• remind me tomorrow
  • remind me next week
  • never remind me
Subscribe to the ANN Newsletter • Wake up every Sunday to a curated list of ANN's most interesting posts of the week. read more

Gugure! Kokkuri-san
Episodes 1-3

by Amy McNulty,

Imagine you shut off the lights, say "Bloody Mary" into a mirror three times, and then a blood-soaked specter actually appears. Instead of her scaring the bejeebus out of you, you take one look at the ghost, shut the bathroom door and go back to chanting into the mirror. This is how Gugure! Kokkuri-san begins, except that instead of the Western divination spirit of Bloody Mary in a bathroom, we have the Japanese fox spirit Kokkuri-san in a Shinto temple. Instead of you, we have the adorable, emotionless, self-proclaimed "doll," Kohina Ichimatsu.

Kokkuri-san is a Meiji-era game similar to the Ouija board, in that multiple people ask a spirit a question and expect an answer via an object's movement on a board. For reasons unknown, elementary schooler Kohina lives alone and seems to have no friends, so she's playing the game on her own. Despite this, it works, and an actual fox spirit in the form of a (bishōnen) man appears. Subsequent episodes introduce new spirit roommate characters. Inugami, the spirit of a cursed dog who fluctuates between a male and female form, wants to marry Kohina. Shigaraki, a drunken middle-aged tanuki spirit, makes a brief appearance at the end of episode 3.

Gugure! Kokkuri-san has a touch of that creepy loli vibe to it, largely thanks to Inugami, but this is a purely humorous take on the idea. (Kohina knows to call the police when a strange older man is interested in her.) However, the relationship between Kohina and Kokkuri is innocuous enough. Kokkuri acts strictly like a mother figure or older brother, and Kohina herself is never fetishized. If anything, thanks to her adorable chibi face, her deadpan delivery and her lack of reaction, she comes across as an unintentionally cute doll that people (or animal spirits) want to cuddle more than the needy "oniichan" moe trope. It helps that the spirits turn into adorable animals, too, making the show adorable all around without dipping too uncomfortably into fetish territory.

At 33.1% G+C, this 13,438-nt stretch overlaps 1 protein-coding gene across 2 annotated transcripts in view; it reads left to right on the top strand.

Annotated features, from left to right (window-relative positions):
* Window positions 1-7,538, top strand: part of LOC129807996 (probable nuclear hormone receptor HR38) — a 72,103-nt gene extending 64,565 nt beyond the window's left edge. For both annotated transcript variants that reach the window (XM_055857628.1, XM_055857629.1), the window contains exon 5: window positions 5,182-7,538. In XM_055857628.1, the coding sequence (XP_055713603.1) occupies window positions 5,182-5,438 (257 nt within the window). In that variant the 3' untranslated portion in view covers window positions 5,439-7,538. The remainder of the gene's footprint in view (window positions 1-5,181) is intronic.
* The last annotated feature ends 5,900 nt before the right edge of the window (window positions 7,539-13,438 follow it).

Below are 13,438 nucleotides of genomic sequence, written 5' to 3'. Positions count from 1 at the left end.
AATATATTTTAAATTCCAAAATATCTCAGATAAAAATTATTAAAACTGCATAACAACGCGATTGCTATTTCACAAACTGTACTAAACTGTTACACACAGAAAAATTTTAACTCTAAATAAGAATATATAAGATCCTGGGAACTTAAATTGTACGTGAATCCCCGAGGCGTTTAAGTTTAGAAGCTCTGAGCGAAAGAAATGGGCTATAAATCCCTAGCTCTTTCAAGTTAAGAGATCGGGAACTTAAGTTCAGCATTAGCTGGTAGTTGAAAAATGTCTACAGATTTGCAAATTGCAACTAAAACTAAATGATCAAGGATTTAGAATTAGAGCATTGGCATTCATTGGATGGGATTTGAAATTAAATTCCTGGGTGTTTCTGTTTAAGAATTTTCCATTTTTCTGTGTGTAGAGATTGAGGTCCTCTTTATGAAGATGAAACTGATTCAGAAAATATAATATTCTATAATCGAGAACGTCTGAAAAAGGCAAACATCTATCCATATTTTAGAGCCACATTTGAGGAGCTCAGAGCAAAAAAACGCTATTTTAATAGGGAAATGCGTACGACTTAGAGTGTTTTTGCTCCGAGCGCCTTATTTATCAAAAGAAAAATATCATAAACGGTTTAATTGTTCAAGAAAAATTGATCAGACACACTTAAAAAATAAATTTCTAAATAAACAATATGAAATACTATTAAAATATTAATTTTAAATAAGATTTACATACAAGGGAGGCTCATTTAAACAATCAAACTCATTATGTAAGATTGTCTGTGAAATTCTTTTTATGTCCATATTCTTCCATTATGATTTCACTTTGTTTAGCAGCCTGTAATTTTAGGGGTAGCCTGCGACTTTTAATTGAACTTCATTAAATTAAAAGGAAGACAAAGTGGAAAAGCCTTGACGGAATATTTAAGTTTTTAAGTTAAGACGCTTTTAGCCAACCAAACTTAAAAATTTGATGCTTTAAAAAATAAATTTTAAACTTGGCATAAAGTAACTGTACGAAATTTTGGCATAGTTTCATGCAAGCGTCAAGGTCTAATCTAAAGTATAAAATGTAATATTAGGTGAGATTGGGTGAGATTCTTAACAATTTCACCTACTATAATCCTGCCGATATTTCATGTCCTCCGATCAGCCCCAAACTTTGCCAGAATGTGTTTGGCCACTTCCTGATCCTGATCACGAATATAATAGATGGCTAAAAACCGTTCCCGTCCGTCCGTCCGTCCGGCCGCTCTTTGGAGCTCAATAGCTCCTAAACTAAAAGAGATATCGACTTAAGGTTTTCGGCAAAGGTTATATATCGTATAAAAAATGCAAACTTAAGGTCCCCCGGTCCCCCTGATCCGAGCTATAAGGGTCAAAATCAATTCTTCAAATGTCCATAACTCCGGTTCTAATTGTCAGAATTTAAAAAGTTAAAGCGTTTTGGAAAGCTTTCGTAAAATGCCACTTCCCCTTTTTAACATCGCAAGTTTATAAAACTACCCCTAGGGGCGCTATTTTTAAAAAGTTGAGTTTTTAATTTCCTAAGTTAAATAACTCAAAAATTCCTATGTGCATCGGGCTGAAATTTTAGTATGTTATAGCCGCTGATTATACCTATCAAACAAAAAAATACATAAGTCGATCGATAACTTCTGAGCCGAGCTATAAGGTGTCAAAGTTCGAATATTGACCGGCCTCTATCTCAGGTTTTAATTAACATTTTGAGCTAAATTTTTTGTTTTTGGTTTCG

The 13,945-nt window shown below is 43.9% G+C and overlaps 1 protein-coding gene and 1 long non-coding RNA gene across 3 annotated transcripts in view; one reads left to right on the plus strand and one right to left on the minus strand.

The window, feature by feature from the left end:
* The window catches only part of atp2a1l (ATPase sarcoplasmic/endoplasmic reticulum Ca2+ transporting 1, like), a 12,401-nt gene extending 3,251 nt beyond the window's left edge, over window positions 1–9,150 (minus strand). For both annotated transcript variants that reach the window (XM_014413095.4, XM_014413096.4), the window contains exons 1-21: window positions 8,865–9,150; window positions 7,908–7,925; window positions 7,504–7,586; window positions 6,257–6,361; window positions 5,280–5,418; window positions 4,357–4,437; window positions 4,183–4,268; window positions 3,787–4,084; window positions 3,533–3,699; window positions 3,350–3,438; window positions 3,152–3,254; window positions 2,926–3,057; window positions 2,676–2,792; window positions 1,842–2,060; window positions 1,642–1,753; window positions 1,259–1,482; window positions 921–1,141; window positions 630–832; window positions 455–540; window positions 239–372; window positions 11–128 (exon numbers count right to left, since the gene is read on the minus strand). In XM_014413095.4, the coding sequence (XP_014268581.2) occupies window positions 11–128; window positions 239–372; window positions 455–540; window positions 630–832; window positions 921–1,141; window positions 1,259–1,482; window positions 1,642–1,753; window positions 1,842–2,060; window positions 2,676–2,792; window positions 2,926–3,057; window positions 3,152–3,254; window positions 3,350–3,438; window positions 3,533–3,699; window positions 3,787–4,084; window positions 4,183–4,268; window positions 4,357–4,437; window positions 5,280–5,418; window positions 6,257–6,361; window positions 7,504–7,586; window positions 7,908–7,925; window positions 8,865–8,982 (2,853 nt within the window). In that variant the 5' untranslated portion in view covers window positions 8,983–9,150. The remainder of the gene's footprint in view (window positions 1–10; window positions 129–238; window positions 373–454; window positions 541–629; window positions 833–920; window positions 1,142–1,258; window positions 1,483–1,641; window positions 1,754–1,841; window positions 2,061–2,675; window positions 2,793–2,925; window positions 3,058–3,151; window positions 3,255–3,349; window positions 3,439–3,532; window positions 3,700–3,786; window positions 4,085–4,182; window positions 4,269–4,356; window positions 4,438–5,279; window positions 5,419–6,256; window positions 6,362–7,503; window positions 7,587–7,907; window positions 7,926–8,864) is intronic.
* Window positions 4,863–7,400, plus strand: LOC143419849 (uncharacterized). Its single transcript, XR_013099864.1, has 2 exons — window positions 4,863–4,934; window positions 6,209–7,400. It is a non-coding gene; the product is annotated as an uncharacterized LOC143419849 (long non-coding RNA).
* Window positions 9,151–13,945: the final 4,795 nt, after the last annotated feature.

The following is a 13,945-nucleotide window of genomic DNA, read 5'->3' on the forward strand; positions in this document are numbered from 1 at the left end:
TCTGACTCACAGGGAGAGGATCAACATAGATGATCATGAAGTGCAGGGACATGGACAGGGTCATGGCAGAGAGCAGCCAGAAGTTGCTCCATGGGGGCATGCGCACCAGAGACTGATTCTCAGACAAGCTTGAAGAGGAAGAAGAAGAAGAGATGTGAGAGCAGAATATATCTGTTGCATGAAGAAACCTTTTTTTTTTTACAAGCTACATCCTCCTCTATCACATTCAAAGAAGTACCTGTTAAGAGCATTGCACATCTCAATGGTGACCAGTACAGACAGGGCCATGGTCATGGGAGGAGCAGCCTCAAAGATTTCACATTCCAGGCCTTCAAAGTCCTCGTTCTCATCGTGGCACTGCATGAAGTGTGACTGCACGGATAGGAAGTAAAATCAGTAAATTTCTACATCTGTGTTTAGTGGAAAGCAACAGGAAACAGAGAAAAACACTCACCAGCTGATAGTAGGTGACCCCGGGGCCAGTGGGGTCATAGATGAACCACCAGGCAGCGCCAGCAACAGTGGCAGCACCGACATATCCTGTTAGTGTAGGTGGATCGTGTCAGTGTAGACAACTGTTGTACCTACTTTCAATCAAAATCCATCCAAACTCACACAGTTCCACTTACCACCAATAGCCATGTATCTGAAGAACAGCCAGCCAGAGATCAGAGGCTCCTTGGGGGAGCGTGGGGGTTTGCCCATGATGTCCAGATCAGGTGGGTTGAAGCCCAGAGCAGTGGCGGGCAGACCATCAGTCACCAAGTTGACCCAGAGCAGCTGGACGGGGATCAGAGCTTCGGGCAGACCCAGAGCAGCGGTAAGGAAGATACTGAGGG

That said, this series will completely rub some viewers the wrong way. If your personal threshold for tastelessness lands somewhere well below "a grown man/woman loving an elementary schooler is a crime," spirit world explanations and dog forms thrown into the mix notwithstanding, then you'll find this type of humor more offensive than funny. Inugami's obsession with Kohina isn't the only example of off-color humor, either. While Gugure! Kokkuri-san hasn't yet reached Family Guy-levels of crudeness, jokes revolve around topics such as sex, gender, stalking, child abduction, alcoholism and divorce.

There's plenty of humor in the vein of the classic Looney Tunes, too. Angry at a fox spirit? Poke two fingers into his eyes until blood spurts out. Can't stand a dog spirit? Hit her with a frying pan while dodging the bullets she sends flying at you. It's not quite to Itchy & Scratchy parody levels of grotesqueness, but it's very close. Madcap violence—and the many absurd "I can't believe they just did that!" moments the show offers—makes me laugh, so it works for me. If Looney Tunes makes you snooze and Itchy & Scratchy makes you want to puke though, you may not agree.

The designs in this series are charming and work well with a pleasing color palette that changes slightly to set the spirit world mood apart when appropriate. I'm particularly fond of the director's (or perhaps the original mangaka's) choices to do an opposite take on chibi. Kohina is almost always chibi, but when things get serious—though never too serious—she takes on a more traditional anime look. In other words, she looks "normal" about as often as the typical comedy might show its main character in chibi form. It's actually a bit jarring at first to reconcile the two designs, but it works, adding extra punch to the bits of drama and complementing Kohina's eccentric characterization.

Comedies based on four-panel manga have a tendency to toss joke after joke at the viewer without a break, which only works if every joke is a hit. The jokes aren't obtrusive in Gugure! Kokkuri-san, as they're paced a little further apart, never outstaying their welcome. Even better, they're almost all hits and no misses. Comedy fans will adore this series, and there's a little something extra for fans of all things kawaii and bishōnen as well.

Rating: A

Gugure! Kokkuri-san is currently streaming on Crunchyroll.

Amy is a YA fantasy author who has loved anime for nearly two decades.

discuss this in the forum (38 posts) |
bookmark/share with: short url

back to Gugure! Kokkuri-san
Episode Review homepage / archives